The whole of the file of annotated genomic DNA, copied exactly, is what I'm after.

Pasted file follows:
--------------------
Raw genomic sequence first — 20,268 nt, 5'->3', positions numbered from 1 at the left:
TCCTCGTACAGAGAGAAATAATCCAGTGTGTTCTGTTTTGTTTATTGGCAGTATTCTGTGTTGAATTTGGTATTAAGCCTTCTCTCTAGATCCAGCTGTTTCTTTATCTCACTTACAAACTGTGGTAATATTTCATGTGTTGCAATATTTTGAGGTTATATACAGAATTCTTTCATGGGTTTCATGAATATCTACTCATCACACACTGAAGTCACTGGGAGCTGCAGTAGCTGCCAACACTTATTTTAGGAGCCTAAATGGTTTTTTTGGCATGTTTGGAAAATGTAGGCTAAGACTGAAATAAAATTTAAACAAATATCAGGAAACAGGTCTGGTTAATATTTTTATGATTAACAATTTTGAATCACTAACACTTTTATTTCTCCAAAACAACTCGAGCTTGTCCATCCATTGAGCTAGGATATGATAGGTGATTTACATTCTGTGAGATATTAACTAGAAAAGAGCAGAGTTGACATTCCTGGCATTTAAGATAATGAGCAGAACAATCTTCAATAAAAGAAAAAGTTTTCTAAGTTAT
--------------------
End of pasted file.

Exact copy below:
Raw genomic sequence first — 20,268 nt, 5'->3', positions numbered from 1 at the left:
TCCTCGTACAGAGAGAAATAATCCAGTGTGTTCTGTTTTGTTTATTGGCAGTATTCTGTGTTGAATTTGGTATTAAGCCTTCTCTCTAGATCCAGCTGTTTCTTTATCTCACTTACAAACTGTGGTAATATTTCATGTGTTGCAATATTTTGAGGTTATATACAGAATTCTTTCATGGGTTTCATGAATATCTACTCATCACACACTGAAGTCACTGGGAGCTGCAGTAGCTGCCAACACTTATTTTAGGAGCCTAAATGGTTTTTTTGGCATGTTTGGAAAATGTAGGCTAAGACTGAAATAAAATTTAAACAAATATCAGGAAACAGGTCTGGTTAATATTTTTATGATTAACAATTTTGAATCACTAACACTTTTATTTCTCCAAAACAACTCGAGCTTGTCCATCCATTGAGCTAGGATATGATAGGTGATTTACATTCTGTGAGATATTAACTAGAAAAGAGCAGAGTTGACATTCCTGGCATTTAAGATAATGAGCAGAACAATCTTCAATAAAAGAAAAAGTTTTCTAAGTTAT